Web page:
do not get much sleep or have disturbed sleep
have a relative with high blood pressure
Making healthy lifestyle changes can sometimes help reduce your chances of getting high blood pressure and help lower your blood pressure if it’s already high
Causes of high blood pressure
Long-term kidney infections
Obstructive sleep apnoea – where the walls of the throat relax and narrow during sleep, interrupting normal breathing
Glomerulonephritis – damage to the tiny filters inside the kidneys
Narrowing of the arteries supplying the kidneys
Hormone problems – such as an underactive thyroid, an overactive thyroid, Cushing’s syndrome, increased levels of the hormone aldosterone (hyperaldosteronism), and phaeochromocytoma
Management of Hypertension.
Beta-blockers: Beta-blockers make your heart beat slower and with less force. This reduces the amount of blood pumped through your arteries with each beat, which lowers blood pressure. It also blocks certain hormones in your body that can raise your blood pressure.
Diuretics: High sodium levels and excess fluid in your body can increase blood pressure. Diuretics, also called water pills, help your kidneys remove excess sodium from your body. As the sodium leaves, extra fluid in your bloodstream moves into your urine, which helps lower your blood pressure.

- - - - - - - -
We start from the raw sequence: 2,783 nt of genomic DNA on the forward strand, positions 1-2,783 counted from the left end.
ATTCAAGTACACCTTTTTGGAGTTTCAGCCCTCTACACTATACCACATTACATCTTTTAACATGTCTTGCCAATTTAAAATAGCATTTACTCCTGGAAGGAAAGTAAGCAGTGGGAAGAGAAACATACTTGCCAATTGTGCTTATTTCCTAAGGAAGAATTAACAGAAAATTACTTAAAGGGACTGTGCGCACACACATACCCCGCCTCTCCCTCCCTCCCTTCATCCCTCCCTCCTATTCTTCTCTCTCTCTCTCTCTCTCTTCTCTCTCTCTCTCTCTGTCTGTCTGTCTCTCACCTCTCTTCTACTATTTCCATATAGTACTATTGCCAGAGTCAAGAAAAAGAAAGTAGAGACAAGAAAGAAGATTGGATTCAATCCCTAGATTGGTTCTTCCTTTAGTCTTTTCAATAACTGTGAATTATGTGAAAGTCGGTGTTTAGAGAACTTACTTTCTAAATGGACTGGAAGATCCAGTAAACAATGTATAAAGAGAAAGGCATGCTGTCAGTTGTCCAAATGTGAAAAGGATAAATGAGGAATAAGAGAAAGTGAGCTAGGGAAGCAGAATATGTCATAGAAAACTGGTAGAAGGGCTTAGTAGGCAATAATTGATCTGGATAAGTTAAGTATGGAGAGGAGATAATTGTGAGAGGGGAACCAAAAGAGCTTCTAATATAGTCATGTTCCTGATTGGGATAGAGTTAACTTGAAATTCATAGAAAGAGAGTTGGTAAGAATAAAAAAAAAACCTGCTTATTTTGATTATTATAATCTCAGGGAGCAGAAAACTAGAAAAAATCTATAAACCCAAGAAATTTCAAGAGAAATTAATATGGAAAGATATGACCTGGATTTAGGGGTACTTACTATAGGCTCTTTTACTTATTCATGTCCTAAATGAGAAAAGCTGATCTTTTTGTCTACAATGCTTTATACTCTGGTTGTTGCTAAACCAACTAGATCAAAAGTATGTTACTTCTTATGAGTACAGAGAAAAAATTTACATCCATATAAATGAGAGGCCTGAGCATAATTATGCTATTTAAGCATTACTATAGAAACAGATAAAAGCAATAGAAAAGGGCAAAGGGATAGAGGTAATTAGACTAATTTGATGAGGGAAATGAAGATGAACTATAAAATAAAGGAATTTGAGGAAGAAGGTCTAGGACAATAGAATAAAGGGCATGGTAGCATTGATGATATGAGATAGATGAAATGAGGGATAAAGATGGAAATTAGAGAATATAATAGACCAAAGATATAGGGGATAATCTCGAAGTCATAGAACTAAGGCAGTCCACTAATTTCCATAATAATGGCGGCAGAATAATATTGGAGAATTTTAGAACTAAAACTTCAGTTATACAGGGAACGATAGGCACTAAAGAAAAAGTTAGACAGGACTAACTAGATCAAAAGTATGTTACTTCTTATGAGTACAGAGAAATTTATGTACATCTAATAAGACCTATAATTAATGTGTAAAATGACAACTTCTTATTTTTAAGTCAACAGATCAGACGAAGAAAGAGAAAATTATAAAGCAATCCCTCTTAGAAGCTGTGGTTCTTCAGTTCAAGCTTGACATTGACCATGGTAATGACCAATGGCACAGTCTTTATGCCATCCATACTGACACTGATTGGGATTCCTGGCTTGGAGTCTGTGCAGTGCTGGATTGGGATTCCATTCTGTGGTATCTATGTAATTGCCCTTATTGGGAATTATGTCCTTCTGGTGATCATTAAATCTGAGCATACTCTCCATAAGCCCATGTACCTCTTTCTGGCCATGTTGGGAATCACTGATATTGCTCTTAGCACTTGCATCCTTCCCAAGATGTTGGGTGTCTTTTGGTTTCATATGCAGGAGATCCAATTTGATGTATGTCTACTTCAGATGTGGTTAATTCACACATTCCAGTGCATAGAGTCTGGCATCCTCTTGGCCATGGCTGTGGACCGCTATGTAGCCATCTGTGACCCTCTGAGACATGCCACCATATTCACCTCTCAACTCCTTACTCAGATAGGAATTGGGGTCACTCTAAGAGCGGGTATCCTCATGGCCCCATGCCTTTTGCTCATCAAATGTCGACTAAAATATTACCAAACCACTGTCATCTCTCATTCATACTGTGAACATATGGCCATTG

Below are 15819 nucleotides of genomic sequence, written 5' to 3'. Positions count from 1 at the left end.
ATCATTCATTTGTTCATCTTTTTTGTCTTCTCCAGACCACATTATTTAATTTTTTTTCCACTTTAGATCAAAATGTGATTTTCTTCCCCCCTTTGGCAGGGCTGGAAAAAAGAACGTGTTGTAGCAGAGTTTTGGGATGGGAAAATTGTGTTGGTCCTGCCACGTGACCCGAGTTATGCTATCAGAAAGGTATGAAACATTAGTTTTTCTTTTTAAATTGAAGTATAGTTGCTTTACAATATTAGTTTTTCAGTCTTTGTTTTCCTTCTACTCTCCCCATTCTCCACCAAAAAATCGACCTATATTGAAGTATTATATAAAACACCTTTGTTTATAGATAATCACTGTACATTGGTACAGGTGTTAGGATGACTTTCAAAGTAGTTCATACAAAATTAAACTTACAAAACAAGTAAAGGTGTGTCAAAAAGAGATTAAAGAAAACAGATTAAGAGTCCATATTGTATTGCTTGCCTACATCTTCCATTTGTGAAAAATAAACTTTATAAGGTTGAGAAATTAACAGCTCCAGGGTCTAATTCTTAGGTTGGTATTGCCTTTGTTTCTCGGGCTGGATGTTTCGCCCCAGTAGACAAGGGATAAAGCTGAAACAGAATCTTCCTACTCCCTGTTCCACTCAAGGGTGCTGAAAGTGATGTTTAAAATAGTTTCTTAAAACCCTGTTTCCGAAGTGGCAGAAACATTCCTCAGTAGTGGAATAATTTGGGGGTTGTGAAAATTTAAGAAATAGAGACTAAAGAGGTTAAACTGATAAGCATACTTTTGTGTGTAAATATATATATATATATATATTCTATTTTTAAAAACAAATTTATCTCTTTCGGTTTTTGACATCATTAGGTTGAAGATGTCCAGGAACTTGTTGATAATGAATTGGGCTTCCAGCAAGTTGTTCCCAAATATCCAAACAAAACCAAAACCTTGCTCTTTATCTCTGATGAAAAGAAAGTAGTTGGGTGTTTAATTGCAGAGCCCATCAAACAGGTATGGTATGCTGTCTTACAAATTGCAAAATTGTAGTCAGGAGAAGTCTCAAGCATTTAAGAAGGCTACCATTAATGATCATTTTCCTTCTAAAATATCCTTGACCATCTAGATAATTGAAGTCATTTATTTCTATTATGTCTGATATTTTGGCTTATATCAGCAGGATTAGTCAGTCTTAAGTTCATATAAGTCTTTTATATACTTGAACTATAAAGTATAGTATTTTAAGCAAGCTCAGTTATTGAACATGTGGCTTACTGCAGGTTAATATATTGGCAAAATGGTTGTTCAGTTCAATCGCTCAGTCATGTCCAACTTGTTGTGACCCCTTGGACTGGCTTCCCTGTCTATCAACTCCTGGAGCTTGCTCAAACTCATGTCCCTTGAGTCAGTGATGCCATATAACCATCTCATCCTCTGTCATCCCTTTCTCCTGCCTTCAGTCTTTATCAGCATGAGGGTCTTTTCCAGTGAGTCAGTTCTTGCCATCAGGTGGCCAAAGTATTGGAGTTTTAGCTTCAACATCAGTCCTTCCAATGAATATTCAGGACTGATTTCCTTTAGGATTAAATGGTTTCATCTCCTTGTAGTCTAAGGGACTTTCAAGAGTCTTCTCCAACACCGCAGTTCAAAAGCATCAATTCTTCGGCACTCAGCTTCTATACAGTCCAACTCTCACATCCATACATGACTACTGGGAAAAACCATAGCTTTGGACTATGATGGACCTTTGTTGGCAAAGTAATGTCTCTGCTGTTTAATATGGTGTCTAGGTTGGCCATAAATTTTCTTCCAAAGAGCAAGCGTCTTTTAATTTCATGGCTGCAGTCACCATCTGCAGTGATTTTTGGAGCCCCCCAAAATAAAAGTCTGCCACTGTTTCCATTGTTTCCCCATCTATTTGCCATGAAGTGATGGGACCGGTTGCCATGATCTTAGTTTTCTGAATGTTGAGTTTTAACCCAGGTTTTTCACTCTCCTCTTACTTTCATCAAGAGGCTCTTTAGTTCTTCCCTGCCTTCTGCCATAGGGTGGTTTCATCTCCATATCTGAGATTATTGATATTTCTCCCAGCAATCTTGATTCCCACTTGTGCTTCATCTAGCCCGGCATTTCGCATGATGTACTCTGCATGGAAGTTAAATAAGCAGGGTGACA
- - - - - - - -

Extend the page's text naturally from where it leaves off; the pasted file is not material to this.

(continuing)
ACE inhibitors: Angiotensin is a chemical that causes blood vessels and artery walls to tighten and narrow. ACE (angiotensin converting enzyme) inhibitors prevent the body from producing as much of this chemical. This helps blood vessels relax and reduces blood pressure.
Angiotensin II receptor blockers (ARBs): While ACE inhibitors aim to stop the creation of angiotensin, ARBs block angiotensin from binding with receptors. Without the chemical, blood vessels won’t tighten. That helps relax vessels and lower blood pressure.
Calcium channel blockers: These medications block some of the calcium from entering the cardiac muscles of your heart. This leads to less forceful heartbeats and a lower blood pressure. These medicines also work in the blood vessels, causing them to relax and further lowering blood pressure.
Alpha-2 agonists: This type of medication changes the nerve impulses that cause blood vessels to tighten. This helps blood vessels to relax, which reduces blood pressure.
High blood pressure complications during pregnancy.
Complications from high blood pressure for the mother and infant can include the following:
For the mother: preeclampsiaexternal icon, eclampsiaexternal icon, stroke, the need for labor induction (giving medicine to start labor to give birth), and placental abruption (the placenta separating from the wall of the uterus).
For the baby: preterm delivery (birth that happens before 37 weeks of pregnancy) and low birth weight (when a baby is born weighing less than 5 pounds, 8 ounces). The mother’s high blood pressure makes it more difficult for the baby to get enough oxygen and nutrients to grow, so the mother may have to deliver the baby early.